Via The Times of India: ‘Hepatitis more lethal than HIV, malaria & dengue’. Excerpt:
NEW DELHI: Hepatitis, which causes inflammation of liver, kills more people in India than HIV/AIDS, malaria and dengue combined, WHO representative to India Nata Menabde said on Saturday, which was World Hepatitis Day. She said mass awareness, universal guidelines for immunization and hygienic handling of food and water can reduce the liver disease burden substantially.
Menabde was speaking at the inauguration of the 'Health Liver' campaign by Institute of Liver and Biliary Sciences (ILBS), India's first NABH accredited super specialty institute. Delhi health minister AK Walia and K Srinath Reddy, director of the Public Health Foundation of India (PHFI), among others, were present on the occasion.
Menabde said there are five main hepatitis viruses, types A, B, C, D and E, of which B and C are most lethal as they can lead to liver cirrhosis and cancer. She added, "About six lakh [600,000] people die every year due to the acute or chronic consequences of hepatitis B, nearly 100 times more than HIV/AIDS."
Walia said that both hepatitis B and C spread through contact with the blood of an infected person. It can be through transfusion of infected blood, sharing of contaminated needles or injection material. Hepatitis B can also be transmitted from mother to child.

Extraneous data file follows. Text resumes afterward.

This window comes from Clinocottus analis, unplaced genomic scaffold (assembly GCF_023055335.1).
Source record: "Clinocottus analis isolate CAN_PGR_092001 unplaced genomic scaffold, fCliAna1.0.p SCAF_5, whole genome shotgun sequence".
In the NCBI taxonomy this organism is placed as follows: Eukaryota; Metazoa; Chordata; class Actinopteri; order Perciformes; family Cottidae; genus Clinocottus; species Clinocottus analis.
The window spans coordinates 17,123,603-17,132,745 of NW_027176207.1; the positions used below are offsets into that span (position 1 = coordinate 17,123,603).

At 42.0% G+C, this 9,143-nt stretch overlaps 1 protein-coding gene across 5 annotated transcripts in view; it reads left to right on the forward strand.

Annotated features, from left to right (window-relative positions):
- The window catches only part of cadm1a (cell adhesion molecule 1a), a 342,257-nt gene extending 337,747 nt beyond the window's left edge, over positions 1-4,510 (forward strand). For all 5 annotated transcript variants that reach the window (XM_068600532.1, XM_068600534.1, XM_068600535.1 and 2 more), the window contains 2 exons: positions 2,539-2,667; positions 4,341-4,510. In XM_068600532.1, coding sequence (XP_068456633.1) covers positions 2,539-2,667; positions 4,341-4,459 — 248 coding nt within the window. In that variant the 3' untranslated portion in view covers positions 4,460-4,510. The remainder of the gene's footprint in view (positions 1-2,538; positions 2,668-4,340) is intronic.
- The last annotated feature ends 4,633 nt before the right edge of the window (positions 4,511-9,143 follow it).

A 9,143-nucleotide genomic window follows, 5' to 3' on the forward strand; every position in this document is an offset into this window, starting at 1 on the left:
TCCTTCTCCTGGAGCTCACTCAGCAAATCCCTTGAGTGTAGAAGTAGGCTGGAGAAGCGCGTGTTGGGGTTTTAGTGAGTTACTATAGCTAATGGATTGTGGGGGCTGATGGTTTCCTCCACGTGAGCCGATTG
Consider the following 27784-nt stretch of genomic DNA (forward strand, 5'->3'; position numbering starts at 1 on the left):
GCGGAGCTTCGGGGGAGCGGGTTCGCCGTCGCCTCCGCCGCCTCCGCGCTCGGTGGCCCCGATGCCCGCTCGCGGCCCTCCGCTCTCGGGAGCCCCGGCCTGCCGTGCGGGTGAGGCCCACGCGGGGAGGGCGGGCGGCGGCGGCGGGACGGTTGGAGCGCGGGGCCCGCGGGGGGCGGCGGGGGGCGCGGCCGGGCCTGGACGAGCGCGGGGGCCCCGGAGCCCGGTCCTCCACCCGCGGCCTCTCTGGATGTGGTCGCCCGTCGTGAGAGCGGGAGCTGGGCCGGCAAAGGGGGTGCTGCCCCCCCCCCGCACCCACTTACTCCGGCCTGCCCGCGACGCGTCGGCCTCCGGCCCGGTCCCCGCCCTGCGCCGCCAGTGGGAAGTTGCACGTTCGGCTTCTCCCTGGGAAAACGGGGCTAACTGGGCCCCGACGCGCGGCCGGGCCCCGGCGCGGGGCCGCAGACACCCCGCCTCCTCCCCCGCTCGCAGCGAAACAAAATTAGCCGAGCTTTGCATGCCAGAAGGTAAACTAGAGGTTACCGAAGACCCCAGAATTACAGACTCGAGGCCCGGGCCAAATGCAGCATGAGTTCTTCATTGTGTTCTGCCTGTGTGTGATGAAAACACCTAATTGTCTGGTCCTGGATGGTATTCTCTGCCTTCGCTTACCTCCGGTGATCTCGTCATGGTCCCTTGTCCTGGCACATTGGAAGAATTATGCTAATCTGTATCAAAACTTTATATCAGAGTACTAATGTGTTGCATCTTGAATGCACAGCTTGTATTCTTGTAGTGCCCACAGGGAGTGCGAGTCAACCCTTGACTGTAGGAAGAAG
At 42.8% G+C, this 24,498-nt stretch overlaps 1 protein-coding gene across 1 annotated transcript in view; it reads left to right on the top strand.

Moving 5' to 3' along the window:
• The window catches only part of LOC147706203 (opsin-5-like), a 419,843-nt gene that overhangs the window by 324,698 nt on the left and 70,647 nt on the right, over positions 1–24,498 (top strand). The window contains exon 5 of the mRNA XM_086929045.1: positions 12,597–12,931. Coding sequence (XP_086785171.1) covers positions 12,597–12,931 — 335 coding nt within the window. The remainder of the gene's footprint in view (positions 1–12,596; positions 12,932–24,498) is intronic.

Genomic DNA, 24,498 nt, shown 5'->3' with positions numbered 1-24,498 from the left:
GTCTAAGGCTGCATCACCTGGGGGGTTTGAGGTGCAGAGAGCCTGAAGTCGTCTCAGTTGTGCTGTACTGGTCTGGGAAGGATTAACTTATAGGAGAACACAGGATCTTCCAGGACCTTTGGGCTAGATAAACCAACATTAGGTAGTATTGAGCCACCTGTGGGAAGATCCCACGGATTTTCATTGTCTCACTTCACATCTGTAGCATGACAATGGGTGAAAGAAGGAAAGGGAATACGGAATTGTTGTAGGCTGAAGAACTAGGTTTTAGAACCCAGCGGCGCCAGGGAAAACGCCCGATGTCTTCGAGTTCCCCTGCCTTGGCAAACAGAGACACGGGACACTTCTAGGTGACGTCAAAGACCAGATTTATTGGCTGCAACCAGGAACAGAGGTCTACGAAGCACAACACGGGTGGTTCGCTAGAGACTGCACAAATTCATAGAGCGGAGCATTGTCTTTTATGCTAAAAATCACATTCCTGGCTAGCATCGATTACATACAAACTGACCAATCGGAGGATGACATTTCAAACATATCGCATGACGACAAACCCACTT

"To check the spread of the disease through blood transfusion, we are going to introduce Nucleic Acid Test ( NAT) to ensure immediate and accurate screening of infectious diseases such as hepatitis and HIV in donated blood," Walia said.
He added that Delhi is among the first few states to have introduced vaccination for hepatitis B in the universal immunization programme. Hepatitis A and E, the commonest forms of viral hepatitis, spread mainly through contaminated food or water. The state health minister said that they are taking all measures to ensure clean drinking water facility to all citizens.